Another genre wildly popular is horror. Scott Derickson, director of The Excorcism of Emily Rose writes: “It’s a genre of non-denial. It’s about admitting that there is evil in the world, and recognizing there is evil within us; and that we’re not in control, and that things we are afraid of must be confronted in order to relinquish that fear.” This genre is largely left out of the ‘engagement’ conversation, simply because believers feel such depictions of evil are rejected at all costs, but doesn’t Scripture have many depictions of evil? Was it not wrong when Saul visit the witch of Endor (I Sam 28) or when accounts of cannibalism (2 Kings 6:28), human sacrifice (2 Kings 3:27, 16:3, 17:17), stabbings (Judges 3:16-26, 2 Sam 2:23) and murder after murder after murder (see Genesis through Revelation)? These are not your flannel-board Sunday School Lessons. These pictures within Scripture uses, just like any genre can, a negative message to make a moral point. There are great and important differences between examining and exploiting whether in truth, politics, violence, wine or good storytelling; the difference lies in the motive. The motive is revealed through the process of experiencing and receiving what the artist is giving. One might think that George Romero’s display of aggressive/compulsive behavior in our country through the cannibalistic ways in the Night of the Living Dead series is exploitative. Yet, the zombie-esque actions were reflective of the evils in our culture, namely: materialism, racism and government control. The zombies were us, or could be us, if we didn’t wake up to the truth. There’s a lot of junk, particularly in the genre of horror, much of it mindless, pointless and self-indulgent, but that doesn’t mean the genre as a whole doesn’t have the potential to, spark some incredible spiritual conversations and leaves the viewer with a distinct impression of the supernatural world.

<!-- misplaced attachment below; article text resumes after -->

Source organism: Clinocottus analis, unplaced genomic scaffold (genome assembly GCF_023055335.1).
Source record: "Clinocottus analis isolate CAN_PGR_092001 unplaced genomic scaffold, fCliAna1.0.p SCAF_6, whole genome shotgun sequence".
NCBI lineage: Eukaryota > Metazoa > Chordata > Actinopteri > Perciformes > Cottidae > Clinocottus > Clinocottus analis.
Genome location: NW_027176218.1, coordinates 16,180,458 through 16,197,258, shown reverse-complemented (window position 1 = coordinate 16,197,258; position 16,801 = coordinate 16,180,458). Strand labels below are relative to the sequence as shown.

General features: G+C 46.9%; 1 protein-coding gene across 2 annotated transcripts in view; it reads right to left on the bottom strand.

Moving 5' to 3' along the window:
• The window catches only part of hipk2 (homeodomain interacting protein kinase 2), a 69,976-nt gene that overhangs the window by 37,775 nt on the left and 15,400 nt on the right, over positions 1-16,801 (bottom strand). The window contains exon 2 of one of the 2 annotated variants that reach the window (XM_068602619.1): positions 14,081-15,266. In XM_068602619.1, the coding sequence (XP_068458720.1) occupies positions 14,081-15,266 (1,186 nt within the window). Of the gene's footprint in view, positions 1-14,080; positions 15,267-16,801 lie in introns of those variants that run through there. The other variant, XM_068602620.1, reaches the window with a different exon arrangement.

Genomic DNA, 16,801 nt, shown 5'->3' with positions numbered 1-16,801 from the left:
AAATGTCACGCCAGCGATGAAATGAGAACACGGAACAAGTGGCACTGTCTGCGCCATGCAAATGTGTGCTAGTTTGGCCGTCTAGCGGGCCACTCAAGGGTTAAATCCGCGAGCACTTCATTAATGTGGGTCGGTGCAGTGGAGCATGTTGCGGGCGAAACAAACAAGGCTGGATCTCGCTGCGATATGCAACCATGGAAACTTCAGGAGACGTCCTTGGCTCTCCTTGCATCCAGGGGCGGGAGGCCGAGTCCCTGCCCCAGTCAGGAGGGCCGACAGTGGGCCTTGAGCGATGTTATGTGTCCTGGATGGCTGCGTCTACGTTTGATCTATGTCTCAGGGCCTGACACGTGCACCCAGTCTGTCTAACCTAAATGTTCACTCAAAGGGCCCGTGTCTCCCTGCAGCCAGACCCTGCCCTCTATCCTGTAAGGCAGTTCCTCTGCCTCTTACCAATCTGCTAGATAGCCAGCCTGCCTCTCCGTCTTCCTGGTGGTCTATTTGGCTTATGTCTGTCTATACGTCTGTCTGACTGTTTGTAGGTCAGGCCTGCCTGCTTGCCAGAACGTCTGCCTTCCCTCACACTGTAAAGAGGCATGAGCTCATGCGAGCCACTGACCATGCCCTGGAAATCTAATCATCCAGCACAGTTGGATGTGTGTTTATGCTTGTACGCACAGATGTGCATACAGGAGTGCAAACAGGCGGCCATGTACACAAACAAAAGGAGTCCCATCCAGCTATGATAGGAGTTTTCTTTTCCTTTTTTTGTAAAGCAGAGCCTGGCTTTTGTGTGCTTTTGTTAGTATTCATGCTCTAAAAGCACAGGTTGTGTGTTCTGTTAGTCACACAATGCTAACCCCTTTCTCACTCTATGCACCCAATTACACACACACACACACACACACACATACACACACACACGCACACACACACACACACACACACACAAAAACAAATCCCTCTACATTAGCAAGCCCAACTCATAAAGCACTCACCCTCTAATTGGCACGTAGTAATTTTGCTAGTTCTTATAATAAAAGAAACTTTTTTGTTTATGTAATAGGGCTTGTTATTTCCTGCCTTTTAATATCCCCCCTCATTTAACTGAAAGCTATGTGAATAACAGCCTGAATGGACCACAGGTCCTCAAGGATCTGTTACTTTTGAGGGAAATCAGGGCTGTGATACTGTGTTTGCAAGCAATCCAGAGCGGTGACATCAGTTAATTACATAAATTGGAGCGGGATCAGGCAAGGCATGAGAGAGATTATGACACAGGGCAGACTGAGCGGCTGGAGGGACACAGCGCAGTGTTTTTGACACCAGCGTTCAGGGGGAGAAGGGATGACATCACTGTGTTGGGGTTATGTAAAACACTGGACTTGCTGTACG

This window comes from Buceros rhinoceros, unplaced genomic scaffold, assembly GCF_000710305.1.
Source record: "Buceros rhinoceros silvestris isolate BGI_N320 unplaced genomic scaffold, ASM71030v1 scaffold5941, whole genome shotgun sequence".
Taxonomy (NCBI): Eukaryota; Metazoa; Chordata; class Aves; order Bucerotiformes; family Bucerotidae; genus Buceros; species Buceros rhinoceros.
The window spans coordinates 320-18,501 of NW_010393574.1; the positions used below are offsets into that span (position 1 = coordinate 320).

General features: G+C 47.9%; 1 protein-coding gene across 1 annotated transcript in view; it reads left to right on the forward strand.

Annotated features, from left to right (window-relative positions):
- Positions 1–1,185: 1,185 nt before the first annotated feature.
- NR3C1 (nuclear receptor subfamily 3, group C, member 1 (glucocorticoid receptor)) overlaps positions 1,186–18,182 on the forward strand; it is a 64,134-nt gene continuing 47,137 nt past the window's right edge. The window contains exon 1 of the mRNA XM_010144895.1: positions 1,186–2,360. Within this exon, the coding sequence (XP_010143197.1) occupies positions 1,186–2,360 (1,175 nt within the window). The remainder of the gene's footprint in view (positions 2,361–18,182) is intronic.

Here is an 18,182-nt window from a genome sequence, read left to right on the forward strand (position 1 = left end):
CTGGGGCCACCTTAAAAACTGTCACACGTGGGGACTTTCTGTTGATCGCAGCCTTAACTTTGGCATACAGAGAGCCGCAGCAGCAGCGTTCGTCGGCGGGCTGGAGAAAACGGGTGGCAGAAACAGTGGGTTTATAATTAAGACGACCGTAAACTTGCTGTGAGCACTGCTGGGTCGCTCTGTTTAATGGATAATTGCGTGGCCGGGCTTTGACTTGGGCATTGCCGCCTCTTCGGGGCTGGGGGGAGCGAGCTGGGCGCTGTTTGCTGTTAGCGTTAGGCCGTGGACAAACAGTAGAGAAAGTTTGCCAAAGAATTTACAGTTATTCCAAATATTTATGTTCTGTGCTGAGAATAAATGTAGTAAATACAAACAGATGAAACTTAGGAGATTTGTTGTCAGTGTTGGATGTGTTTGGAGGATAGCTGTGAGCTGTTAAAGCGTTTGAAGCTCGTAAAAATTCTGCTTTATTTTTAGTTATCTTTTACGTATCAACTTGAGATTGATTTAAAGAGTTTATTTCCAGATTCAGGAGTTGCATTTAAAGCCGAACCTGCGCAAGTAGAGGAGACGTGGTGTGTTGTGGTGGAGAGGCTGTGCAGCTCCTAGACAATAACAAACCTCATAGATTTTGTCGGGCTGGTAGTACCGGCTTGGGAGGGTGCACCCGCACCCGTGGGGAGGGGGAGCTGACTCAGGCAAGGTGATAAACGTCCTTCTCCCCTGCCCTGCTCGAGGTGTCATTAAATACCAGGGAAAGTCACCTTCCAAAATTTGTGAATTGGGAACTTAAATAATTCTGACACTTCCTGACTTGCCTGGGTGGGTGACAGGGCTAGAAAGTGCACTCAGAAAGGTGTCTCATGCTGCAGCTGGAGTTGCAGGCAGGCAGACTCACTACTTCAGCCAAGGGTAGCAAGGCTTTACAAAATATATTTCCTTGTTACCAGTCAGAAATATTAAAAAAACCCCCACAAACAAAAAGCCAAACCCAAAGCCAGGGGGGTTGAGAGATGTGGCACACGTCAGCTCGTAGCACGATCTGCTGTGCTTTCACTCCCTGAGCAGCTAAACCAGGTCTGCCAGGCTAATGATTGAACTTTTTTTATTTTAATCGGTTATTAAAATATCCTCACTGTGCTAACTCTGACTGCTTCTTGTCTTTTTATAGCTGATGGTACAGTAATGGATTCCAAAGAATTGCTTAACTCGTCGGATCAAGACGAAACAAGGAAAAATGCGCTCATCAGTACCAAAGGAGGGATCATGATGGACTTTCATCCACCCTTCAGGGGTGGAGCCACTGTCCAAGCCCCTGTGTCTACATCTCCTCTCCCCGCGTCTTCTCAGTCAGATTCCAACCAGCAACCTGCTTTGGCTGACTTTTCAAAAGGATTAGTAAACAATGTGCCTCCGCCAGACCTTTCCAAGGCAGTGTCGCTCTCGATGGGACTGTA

We live in a fallen, broken world and our job as the redeemed body of Christ is to live redemptively within the cultures of this world, so that the lost might see hope, love and redemption in us and will become a worshipper of God. I strongly believe Film can be used in a way to point people to God, but only if believers do the hard work of recognizing film as a creative part of our image-bearing humanity and seek to discern, under the authority of Scripture, what is good and evil for the sake of engaging in conversation with our culture. This takes dedication and practice as the author of Hebrews reminds us that “…those who have their powers of discernment trained by constant practice to distinguish good and evil.” We acknowladge finding purpose and meaning in this life apart from Christ is pointless and just like the pagan poetry Paul refers to in Acts 17, not all worldviews will line up with ours. That doesn’t mean they are worthless to God, for even in distorted philosophies of life are found small truths about the nature of God and humanity. As Paul concludes Romans 1 he describes God turning those who rejected Him over to their own lusts, God’s truth is affirmed even in the sin of the unbeliever. There is a disclaimer: every believer’s ‘line’ of what is appropriate to watch and what is not, will be different. Our call is for holiness and for some that could limit what they are able to view. With that, we’ll remember Francis Schaeffer’s words” No work of art is more important than the Christian’s own life, and every Christian is called upon to be an artist in this sense….each man has the gift of creativity in terms of the way he lives his life. In this sense, the Christian’s life is to be an art work. The Christian’s life is to be a thing of truth and also a thing of beauty in the midst of a lost and despairing world. “
 Francis A. Schaeffer, Art and the Bible (Ivp Classics), 2 ed. (n.p.: IVP Books, 2006)